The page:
Perfectionism is not a virtue

I often grieve the many ideas I’ve had that have never come to fruition. I recall the blissful moments when inspiration has tapped me on the shoulder and I’ve responded initially with exhilaration at the thought of interacting with a new idea. I clear space to bring this idea to life and just as a project gains momentum something happens to dampen my euphoria. Perfectionism steps in.

Image by Roanne Copin

If creativity grants one the freedom to play, think, and experiment, then perfectionists have a struggle on their hands when it comes to finishing a project. Each time perfectionism announces itself, I’m left bewildered as I sift through my working memory in a desperate attempt to retrieve the fleeting inspiration that left me almost as quickly as it appeared.

Attention to detail

Shouldn’t we aim for perfection?’ My inner critic muses while I sit there with my head in my hands and then retrace the steps I took when said inspiration struck.

While parameters can exist for particular tasks, for instance an exam, whereby criteria indicates a standard for a ‘perfect’ score, there are many instances where perfection lacks clear parameters.

Perfection is as subjective as beauty. In the context of creative domains, ‘perfect’ is a burdensome adjective. Author Elizabeth Gilbert is familiar with the dangers of allowing perfectionism to get in the way of creativity, as she explains:

“Perfectionism stops people from completing their work, yes – but even worse, it often stops people from beginning their work. Perfectionists often decide in advance that the end product is never going to be satisfactory, so don’t even bother trying to be creative in the first place.”

If one can care deeply about their work, create a quality product, and see a project through to the end despite battling with perfectionism, it is a noble accomplishment.


Perfectionism is one of the biggest barriers to creativity. In his book Finish What You Start, Peter Hollins lists some psychological roadblocks that inhibit our progress; laziness, lack of discipline, fear of judgement, rejection, failure, insecurity, and lack of self-awareness.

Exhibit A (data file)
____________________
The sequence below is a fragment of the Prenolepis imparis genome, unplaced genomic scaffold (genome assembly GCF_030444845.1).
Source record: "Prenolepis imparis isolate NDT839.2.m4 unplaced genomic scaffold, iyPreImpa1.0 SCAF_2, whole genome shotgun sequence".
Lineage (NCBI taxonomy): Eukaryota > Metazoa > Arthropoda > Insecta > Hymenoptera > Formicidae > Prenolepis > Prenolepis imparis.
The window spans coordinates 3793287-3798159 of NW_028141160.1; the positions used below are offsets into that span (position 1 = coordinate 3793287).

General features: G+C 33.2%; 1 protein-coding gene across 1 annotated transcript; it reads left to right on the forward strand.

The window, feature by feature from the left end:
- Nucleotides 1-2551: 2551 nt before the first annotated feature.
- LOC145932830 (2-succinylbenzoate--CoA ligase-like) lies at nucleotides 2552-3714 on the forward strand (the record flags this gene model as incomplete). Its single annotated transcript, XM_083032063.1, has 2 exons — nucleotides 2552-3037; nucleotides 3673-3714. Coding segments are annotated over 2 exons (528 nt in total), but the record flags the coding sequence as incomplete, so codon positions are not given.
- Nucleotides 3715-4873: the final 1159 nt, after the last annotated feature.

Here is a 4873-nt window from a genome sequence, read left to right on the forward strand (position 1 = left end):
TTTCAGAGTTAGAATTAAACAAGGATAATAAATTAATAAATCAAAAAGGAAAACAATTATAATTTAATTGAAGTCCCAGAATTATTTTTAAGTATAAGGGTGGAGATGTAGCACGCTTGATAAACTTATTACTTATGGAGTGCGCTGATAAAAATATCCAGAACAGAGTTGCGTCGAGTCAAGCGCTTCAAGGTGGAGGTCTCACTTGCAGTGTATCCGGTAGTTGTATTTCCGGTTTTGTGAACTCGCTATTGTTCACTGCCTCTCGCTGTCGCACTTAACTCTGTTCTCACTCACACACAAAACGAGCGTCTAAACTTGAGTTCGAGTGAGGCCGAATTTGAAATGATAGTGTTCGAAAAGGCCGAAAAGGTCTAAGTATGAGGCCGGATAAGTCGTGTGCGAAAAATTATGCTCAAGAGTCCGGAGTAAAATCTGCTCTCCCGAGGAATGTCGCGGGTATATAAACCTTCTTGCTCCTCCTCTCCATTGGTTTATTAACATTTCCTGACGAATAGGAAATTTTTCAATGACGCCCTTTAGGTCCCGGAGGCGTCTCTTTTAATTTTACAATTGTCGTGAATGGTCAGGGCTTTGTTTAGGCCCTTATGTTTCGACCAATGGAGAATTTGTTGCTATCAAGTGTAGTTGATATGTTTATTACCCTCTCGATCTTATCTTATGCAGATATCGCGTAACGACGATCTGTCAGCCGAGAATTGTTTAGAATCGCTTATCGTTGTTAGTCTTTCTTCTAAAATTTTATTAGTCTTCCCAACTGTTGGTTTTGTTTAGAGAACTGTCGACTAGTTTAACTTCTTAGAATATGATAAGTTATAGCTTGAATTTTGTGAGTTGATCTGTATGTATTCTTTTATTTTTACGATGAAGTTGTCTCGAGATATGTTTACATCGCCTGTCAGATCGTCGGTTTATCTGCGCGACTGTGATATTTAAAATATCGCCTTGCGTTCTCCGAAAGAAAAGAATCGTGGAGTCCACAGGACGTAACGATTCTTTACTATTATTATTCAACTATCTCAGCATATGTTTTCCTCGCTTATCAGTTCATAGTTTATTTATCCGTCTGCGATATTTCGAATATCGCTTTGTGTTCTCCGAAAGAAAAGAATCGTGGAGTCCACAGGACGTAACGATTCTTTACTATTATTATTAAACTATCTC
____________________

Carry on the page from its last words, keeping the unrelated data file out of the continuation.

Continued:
Temptations and distractions are everywhere and managing one’s time effectively is a challenge when there are competing deadlines to attend to. Endlessly planning for a task is a form of procrastination which tricks us into thinking we’re being productive, as Hollins explains:

“We are somehow exceptionally talented at delaying work until we absolutely need to do it, until the very last minute. In fact we’re so talented at delaying work that we could convince others (and even ourselves) that we’re already working even when we’re not.”

In my article Self-discipline: realise your future self I explored the brain’s resistance to arduous tasks in contrast to its desire for immediate gratification. Perfectionism can come across as a nurturing friend with your best interests at heart, but it can talk you out of taking leaps that would necessitate your growth as a person and development as a creative.

You have to find the courage to discern whether or not fear is cleverly disguising itself in the form of perfectionism. In many cases, a task that is done is better than one that is perfect.

Art is never finished

Perfectionists often keep themselves locked into thinking that their creative piece is never finished and that there is always more work to be done.”

– Lilian Wissink, author

I might just add another stroke of paint here, this lyric isn’t quite right, that font is too big, that’s not the final edit…yet. Have you said this, or a variation thereof, to yourself? Have you heard other people talk like this? It can be interpreted as taking pride in one’s work but deadlines should still be adhered to. If you don’t have a deadline imposed on you, it may be useful to set one for yourself, especially if you are a perfectionist.

Gilbert describes perfectionism’s most evil trick as its ability to disguise itself as a virtue. “In job interviews, for instance, people will sometimes advertise their perfectionism as if it’s their greatest selling point – taking pride in the very thing that is holding them back from enjoying their fullest possible engagement with creative living.”

While I think one should not release any work one would not be content with putting their name to, it’s easier to take this notion too far. If one gets caught up in laborious tasks that add no real value to a work then the time that could have been used to realise another idea will be wasted on so-called ‘finishing touches’.

When inspiration strikes, honour it by setting a clear deadline, finish more of your creative tasks and experience the ‘perfect’ state of accomplishment.

2 Thoughts

    1. Thanks for your comment Meg. Yes, everyone has imperfections but perfectionism is a very real personality trait which can get in the way of a person’s productivity.

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